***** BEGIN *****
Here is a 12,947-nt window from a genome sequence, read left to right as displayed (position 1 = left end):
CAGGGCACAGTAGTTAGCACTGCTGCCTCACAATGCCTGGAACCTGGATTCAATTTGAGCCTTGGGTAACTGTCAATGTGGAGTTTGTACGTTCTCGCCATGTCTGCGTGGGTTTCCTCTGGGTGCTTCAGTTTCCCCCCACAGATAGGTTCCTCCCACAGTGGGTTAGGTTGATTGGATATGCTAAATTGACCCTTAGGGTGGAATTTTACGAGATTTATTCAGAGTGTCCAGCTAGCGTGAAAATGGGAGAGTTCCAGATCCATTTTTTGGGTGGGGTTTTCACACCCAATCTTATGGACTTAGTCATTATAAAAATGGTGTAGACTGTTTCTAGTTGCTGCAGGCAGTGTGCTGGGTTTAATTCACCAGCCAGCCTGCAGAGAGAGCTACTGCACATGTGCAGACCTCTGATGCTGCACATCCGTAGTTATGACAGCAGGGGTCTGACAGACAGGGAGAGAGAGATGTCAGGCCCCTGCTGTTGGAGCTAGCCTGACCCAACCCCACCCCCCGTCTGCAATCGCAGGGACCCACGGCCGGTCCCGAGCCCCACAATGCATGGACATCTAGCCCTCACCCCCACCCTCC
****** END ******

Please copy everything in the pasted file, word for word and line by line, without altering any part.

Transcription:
Here is a 12,947-nt window from a genome sequence, read left to right as displayed (position 1 = left end):
CAGGGCACAGTAGTTAGCACTGCTGCCTCACAATGCCTGGAACCTGGATTCAATTTGAGCCTTGGGTAACTGTCAATGTGGAGTTTGTACGTTCTCGCCATGTCTGCGTGGGTTTCCTCTGGGTGCTTCAGTTTCCCCCCACAGATAGGTTCCTCCCACAGTGGGTTAGGTTGATTGGATATGCTAAATTGACCCTTAGGGTGGAATTTTACGAGATTTATTCAGAGTGTCCAGCTAGCGTGAAAATGGGAGAGTTCCAGATCCATTTTTTGGGTGGGGTTTTCACACCCAATCTTATGGACTTAGTCATTATAAAAATGGTGTAGACTGTTTCTAGTTGCTGCAGGCAGTGTGCTGGGTTTAATTCACCAGCCAGCCTGCAGAGAGAGCTACTGCACATGTGCAGACCTCTGATGCTGCACATCCGTAGTTATGACAGCAGGGGTCTGACAGACAGGGAGAGAGAGATGTCAGGCCCCTGCTGTTGGAGCTAGCCTGACCCAACCCCACCCCCCGTCTGCAATCGCAGGGACCCACGGCCGGTCCCGAGCCCCACAATGCATGGACATCTAGCCCTCACCCCCACCCTCC